Polymicrobial clinical syndrome resulting from replacement of normal hydrogen peroxide-producing Lactobacillus species with anaerobic bacteria Prevotella, Mobiluncus, G. Vaginalis, M. Hominis Malodorous vaginal discharge reported more commonly after intercourse and after menses; +/- pruritus Sx may remit spontaneously Can be diagnosed by clinical criteria or gram stain (BV) is a common condition that is related to alterations in the normal vaginal flora. It is the most common cause of vaginitis and has a recurrence rate of approximately 20%-40% at one month after therapy. Information on the prevalence of BV is incomplete since BV is not reportable. National data show that the prevalence is 29% but varies by population: 5%-25% in college students, 12%-61% in STD patients. Organisms associated with BV do not persist in the male urethra, but may be present under the foreskin of uncircumcised men. BV has been identified in female same-sex partnerships. BV has been linked to premature rupture of membranes, premature delivery, low-birthweight delivery, acquisition of HIV and STDs, development of pelvic inflammatory disease (PID), post-operation infections after gynecological procedures and recurrence of BV. Occurrence of BV may be related to sexual activity, but BV is not considered a sexually transmitted disease. Certain species of lactobacillus also produces hydrogen peroxide (H2O2), which is in vitro, toxic to viruses such as HIV as well as to bacteria. These species are present in approximately 42%-74% of females, and is under investigation as a probiotic. The prevalence of BV in these women is low (4%). Amsel criteria. The presence of three of the following four criteria provides sufficient evidence for a clinical diagnosis of BV. 1.           Vaginal pH >4.5, which is most sensitive but least specific sign. 2.           The presence of clue cells (bacterial clumping upon the borders of epithelial cells) on wet mount examination. Clue cells should constitute at least 20% of all epithelial cells (an occasional clue cell does not fulfill this criteria). 3.           Positive amine, "whiff" or "fishy odor" test (liberation of biologic amines with or without the addition of 10% KOH). 4.           Homogeneous, nonviscous, milky-white discharge adherent to the vaginal walls. Gold standard for diagnosis of BV is vaginal Gram stain to assist in the diagnosis of BV (Nugent criteria).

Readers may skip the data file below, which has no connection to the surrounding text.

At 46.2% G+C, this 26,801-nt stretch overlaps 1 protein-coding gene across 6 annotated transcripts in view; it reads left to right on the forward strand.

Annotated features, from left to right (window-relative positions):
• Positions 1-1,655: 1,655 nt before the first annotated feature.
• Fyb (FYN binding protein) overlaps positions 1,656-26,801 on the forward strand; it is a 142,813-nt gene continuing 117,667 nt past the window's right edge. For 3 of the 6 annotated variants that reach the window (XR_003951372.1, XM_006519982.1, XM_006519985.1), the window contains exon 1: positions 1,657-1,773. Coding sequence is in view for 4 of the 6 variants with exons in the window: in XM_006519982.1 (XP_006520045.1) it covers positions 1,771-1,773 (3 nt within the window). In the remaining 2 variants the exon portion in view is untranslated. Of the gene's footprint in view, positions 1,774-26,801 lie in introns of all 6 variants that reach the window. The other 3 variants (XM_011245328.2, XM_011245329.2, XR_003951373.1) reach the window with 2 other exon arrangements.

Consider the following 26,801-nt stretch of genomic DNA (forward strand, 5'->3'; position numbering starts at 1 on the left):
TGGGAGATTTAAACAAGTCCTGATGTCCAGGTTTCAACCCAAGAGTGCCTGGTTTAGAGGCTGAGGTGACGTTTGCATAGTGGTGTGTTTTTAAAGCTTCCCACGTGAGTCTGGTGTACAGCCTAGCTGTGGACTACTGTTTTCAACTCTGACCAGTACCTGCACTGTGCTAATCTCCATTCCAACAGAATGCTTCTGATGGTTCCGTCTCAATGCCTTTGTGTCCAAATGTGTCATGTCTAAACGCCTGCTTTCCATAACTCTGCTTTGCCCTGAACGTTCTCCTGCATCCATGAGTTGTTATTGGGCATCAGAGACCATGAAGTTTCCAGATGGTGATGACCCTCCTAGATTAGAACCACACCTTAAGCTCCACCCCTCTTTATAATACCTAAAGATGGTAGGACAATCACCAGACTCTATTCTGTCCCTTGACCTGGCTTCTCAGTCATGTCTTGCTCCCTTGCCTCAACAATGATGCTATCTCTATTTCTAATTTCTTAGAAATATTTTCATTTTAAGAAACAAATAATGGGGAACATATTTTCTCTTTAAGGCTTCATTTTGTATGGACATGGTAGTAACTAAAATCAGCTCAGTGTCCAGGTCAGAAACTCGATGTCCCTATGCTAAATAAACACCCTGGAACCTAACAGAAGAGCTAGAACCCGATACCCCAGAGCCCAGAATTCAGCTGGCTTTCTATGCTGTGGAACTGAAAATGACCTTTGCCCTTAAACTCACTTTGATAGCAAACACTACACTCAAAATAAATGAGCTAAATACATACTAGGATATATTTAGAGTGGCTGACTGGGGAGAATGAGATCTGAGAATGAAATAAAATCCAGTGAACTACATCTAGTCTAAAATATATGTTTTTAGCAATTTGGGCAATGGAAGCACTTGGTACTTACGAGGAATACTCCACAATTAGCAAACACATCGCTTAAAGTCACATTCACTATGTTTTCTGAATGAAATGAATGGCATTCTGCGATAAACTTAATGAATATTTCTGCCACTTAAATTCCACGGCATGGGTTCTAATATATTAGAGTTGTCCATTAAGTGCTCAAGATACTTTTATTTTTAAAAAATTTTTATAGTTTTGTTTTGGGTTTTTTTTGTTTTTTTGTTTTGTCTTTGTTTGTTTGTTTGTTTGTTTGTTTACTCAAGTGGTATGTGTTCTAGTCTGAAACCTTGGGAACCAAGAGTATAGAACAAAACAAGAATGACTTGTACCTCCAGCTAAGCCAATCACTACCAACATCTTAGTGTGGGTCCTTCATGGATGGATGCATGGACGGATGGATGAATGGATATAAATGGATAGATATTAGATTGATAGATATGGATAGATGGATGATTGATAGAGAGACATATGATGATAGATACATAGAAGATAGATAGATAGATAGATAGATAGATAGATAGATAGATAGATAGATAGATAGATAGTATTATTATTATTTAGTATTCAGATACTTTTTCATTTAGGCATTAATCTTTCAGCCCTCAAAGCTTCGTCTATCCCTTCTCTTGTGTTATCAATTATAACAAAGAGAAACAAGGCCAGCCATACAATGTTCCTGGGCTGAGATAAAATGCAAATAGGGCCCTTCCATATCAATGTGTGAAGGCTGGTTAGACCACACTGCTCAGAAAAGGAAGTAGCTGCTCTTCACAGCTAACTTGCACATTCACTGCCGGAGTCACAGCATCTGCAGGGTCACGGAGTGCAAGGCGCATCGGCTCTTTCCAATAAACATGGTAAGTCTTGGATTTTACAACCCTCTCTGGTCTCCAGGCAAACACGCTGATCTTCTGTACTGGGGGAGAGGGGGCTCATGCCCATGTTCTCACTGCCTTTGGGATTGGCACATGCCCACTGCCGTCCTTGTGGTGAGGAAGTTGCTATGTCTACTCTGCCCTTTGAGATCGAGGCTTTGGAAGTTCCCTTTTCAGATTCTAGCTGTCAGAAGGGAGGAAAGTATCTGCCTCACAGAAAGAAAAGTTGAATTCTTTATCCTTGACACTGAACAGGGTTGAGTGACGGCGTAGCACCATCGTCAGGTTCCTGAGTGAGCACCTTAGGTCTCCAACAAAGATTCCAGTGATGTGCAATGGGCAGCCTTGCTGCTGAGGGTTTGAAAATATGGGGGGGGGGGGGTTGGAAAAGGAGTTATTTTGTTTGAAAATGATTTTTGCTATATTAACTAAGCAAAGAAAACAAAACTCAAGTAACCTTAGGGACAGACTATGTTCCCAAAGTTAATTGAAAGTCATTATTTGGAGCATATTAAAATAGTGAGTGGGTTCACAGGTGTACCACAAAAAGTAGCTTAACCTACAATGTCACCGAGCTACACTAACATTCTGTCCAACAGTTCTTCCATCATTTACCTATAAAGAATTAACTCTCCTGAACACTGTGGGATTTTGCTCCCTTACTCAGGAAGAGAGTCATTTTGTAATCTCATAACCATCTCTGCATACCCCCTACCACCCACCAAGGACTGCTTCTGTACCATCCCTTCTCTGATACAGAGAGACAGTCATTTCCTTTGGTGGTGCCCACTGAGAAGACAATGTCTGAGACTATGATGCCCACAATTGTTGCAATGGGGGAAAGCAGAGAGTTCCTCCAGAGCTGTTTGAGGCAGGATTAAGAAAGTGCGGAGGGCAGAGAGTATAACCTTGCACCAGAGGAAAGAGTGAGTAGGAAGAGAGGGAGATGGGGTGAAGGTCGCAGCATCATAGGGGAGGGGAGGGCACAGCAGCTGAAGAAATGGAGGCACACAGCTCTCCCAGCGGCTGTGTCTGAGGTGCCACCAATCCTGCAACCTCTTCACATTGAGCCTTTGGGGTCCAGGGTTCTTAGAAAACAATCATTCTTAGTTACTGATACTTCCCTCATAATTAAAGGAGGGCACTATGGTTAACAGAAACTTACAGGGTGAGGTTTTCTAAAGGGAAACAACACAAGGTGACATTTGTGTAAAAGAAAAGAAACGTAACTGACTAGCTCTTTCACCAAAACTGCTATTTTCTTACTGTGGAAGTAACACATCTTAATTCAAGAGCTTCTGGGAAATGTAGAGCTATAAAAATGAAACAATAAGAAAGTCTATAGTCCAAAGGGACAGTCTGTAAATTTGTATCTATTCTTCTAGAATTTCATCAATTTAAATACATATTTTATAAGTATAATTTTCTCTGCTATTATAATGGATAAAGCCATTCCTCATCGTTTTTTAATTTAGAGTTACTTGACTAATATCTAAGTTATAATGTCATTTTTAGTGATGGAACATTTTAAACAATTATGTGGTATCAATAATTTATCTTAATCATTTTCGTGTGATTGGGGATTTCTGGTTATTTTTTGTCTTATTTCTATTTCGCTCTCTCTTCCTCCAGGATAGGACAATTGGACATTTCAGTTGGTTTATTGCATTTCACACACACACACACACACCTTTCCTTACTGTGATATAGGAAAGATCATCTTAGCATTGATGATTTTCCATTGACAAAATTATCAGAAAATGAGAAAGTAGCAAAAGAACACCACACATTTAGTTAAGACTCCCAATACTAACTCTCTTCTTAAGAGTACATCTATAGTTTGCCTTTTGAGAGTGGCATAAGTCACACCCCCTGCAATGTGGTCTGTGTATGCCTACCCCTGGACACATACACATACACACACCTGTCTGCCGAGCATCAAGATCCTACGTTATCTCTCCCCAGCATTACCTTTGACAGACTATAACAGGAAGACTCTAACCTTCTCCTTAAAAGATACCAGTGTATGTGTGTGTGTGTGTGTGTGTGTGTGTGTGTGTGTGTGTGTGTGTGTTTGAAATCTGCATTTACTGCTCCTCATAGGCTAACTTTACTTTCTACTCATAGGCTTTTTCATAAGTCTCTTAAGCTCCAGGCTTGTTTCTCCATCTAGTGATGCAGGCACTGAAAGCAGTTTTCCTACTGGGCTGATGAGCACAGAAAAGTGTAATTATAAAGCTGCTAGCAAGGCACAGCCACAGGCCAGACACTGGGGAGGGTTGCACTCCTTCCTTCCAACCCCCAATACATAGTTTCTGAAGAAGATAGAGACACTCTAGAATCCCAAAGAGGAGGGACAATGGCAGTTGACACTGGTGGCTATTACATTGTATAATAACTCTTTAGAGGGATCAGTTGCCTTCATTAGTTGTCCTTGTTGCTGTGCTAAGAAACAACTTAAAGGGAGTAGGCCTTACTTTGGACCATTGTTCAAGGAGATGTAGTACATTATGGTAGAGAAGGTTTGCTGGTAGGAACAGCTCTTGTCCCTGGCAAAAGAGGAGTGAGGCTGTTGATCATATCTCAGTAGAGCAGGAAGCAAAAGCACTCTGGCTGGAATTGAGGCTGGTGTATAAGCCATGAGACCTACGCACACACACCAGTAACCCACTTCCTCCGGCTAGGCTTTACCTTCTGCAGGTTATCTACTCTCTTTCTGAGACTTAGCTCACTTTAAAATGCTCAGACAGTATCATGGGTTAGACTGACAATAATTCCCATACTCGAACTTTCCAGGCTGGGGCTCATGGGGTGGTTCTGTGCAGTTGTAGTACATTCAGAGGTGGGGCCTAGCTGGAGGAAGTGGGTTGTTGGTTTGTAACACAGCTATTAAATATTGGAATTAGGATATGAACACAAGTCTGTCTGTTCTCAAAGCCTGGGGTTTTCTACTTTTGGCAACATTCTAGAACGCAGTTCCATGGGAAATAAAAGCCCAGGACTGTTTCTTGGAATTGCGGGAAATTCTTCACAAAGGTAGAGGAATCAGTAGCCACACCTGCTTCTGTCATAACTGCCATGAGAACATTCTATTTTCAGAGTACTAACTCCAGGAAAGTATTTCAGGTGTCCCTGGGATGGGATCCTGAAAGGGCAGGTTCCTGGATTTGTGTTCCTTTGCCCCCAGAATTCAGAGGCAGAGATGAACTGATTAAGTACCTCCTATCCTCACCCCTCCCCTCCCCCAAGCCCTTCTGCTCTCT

19 BV Recommended Rx: Alternative Rx:
Metronidazole 500 mg PO bid for 7d Metrogel 0.75% 5 g vaginally qd for 5d Clindamycin cream 2% 5 g vaginally qd for 7d Do not use in second half of pregnancy Alternative Rx: Clindamycin 300 mg PO bid for 7d Clindamycin ovules 100mg vaginally qhs x3d Tinidazole 2 g po qd x2d Tinidazole 1 g po qd x5d For multiple recurrences, consider Metrogel 0.75% twice weekly for 6 months Treatment of male sex partners has not been beneficial in preventing recurrence Pregnancy - Treat all symptomatic pregnant patients

20 Trichomoniasis T. Vaginalis (a protozoan)